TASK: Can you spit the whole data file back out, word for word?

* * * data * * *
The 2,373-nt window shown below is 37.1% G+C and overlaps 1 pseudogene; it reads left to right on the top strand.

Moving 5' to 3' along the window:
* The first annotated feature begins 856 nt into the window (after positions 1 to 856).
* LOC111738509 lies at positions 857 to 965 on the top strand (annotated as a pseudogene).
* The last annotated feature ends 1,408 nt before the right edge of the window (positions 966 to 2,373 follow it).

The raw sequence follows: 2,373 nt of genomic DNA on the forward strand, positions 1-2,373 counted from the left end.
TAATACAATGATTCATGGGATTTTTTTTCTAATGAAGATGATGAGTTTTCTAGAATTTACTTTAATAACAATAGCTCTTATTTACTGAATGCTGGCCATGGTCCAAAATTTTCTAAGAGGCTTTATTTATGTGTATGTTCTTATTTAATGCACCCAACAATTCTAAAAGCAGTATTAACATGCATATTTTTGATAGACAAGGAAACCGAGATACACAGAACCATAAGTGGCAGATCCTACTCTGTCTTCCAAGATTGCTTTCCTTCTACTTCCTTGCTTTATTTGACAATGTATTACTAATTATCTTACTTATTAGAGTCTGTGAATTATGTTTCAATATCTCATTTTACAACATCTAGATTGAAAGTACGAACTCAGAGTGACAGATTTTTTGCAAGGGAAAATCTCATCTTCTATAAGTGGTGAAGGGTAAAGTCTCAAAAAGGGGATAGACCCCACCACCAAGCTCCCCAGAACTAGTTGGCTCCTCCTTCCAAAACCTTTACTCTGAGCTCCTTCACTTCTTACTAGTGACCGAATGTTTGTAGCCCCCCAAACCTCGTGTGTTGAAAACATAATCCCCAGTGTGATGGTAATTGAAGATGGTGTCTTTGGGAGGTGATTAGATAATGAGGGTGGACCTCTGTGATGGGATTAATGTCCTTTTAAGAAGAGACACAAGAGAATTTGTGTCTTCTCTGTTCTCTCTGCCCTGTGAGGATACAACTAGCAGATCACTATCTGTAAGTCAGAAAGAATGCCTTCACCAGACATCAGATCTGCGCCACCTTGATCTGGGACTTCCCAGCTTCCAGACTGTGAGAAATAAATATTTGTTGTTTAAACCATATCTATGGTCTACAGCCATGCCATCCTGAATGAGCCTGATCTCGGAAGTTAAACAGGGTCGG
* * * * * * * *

The 2,373-nt window shown below is 37.1% G+C and overlaps 1 pseudogene; it reads left to right on the top strand.

Moving 5' to 3' along the window:
* The first annotated feature begins 856 nt into the window (after positions 1 to 856).
* LOC111738509 lies at positions 857 to 965 on the top strand (annotated as a pseudogene).
* The last annotated feature ends 1,408 nt before the right edge of the window (positions 966 to 2,373 follow it).

The raw sequence follows: 2,373 nt of genomic DNA on the forward strand, positions 1-2,373 counted from the left end.
TAATACAATGATTCATGGGATTTTTTTTCTAATGAAGATGATGAGTTTTCTAGAATTTACTTTAATAACAATAGCTCTTATTTACTGAATGCTGGCCATGGTCCAAAATTTTCTAAGAGGCTTTATTTATGTGTATGTTCTTATTTAATGCACCCAACAATTCTAAAAGCAGTATTAACATGCATATTTTTGATAGACAAGGAAACCGAGATACACAGAACCATAAGTGGCAGATCCTACTCTGTCTTCCAAGATTGCTTTCCTTCTACTTCCTTGCTTTATTTGACAATGTATTACTAATTATCTTACTTATTAGAGTCTGTGAATTATGTTTCAATATCTCATTTTACAACATCTAGATTGAAAGTACGAACTCAGAGTGACAGATTTTTTGCAAGGGAAAATCTCATCTTCTATAAGTGGTGAAGGGTAAAGTCTCAAAAAGGGGATAGACCCCACCACCAAGCTCCCCAGAACTAGTTGGCTCCTCCTTCCAAAACCTTTACTCTGAGCTCCTTCACTTCTTACTAGTGACCGAATGTTTGTAGCCCCCCAAACCTCGTGTGTTGAAAACATAATCCCCAGTGTGATGGTAATTGAAGATGGTGTCTTTGGGAGGTGATTAGATAATGAGGGTGGACCTCTGTGATGGGATTAATGTCCTTTTAAGAAGAGACACAAGAGAATTTGTGTCTTCTCTGTTCTCTCTGCCCTGTGAGGATACAACTAGCAGATCACTATCTGTAAGTCAGAAAGAATGCCTTCACCAGACATCAGATCTGCGCCACCTTGATCTGGGACTTCCCAGCTTCCAGACTGTGAGAAATAAATATTTGTTGTTTAAACCATATCTATGGTCTACAGCCATGCCATCCTGAATGAGCCTGATCTCGGAAGTTAAACAGGGTCGG